Taiwan military is prepared for any Chinese attack, says defence minister

Lawrence Chung

A senior Taiwanese defence official said on Monday that the island’s military is well prepared in the event of any attack from Beijing during the Covid-19 outbreak.

“At the height of outbreak of the pandemic worldwide, if the Chinese Communists attempted to make any military adventure leading to regional conflict, they would be condemned by the world, and regardless of what would happen, we are all ready and have made the best preparation for this,” said Taiwan’s vice defence minister Chang Guan-chung.

He was speaking during a legislative session when lawmakers asked him how the defence ministry viewed recent activities by mainland China and the United States in and around the Taiwan Strait.

Last month three separate groups of People’s Liberation Army warplanes approached the island while taking part in long-distance training exercises in the western Pacific.

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This month another group of planes approached Taiwan in an exercise that analysts said was intended to show off their night navigation and all-weather capabilities.

Taiwan’s air force scrambled fighter jets to shadow, intercept and disperse the PLA warplanes through radio warnings during each approach by the mainland’s planes, according to the ministry.

Those actions also prompted the US to send two B-52 bombers on southbound flights off Taiwan’s east coast, while a transport plane flew over the Taiwan Strait, the military said.

The US Navy also announced on March 19 that it had carried out live-fire missile tests in the Philippine Sea, in what analysts said was a message that it was up to the challenge of the Chinese military’s new systems.

Vice defence minister Chang Guan-chung made the comments while being questioned by legislators. Photo: Taiwan Parliamentary TV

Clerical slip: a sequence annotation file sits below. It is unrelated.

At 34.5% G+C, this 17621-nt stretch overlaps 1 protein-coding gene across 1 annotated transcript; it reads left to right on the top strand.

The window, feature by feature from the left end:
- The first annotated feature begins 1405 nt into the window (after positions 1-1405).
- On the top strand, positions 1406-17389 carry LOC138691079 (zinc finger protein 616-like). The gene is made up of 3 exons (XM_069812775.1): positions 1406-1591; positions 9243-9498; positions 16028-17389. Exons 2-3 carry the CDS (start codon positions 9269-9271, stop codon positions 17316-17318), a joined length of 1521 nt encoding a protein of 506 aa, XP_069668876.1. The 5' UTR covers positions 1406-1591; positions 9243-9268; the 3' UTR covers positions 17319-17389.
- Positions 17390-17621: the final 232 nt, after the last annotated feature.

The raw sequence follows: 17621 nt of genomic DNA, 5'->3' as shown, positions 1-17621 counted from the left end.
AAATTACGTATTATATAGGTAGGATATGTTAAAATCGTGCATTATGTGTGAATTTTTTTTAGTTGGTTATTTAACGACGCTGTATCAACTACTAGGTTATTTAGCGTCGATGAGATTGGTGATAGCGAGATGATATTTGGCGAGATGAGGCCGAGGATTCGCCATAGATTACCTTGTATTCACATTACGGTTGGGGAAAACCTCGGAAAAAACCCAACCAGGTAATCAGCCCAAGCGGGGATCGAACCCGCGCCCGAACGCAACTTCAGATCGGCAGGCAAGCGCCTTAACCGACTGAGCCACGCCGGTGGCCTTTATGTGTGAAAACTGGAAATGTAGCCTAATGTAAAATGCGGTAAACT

Wang Ting-yu, a legislator with the ruling Democratic Progressive Party, said the PLA’s recent activities in the Taiwan Strait could threaten peace and stability in the region.

In response, Chang said the military always closely monitored the PLA’s activities and the situation in the region with the aid of intelligence obtained by the military and through cooperation with other governments. “The public can rest assured of our ability to uphold national security,” he stressed.

Major general Chen Kuo-hua told the same legislature session that the PLA’s activities in the region were routine exercises and the number of warplanes dispatched by the PLA for drills in the South China Sea “still falls within the normal realm”.

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Chang’s comments came two days after Beijing condemned US President Donald Trump for signing into law an act designed to bolster Taiwan’s diplomatic standing.

“China expresses its strong indignation and firmly opposes the bill,” foreign ministry spokesman Geng Shuang said on Friday.

The legislation, he said, “blatantly obstructs other sovereignties from developing legitimate diplomatic relations with China, which is an act of hegemony” adding that it also “seriously violated the one-China principle … [and] brutally interferes in Chinese domestic affairs”.

Trump signed the Taiwan Allies International Protection and Enhancement Initiative (Taipei) Act on Thursday, just hours before speaking to Chinese President Xi Jinping over the telephone to discuss how the two countries could work together to tackle the Covid-19 pandemic.

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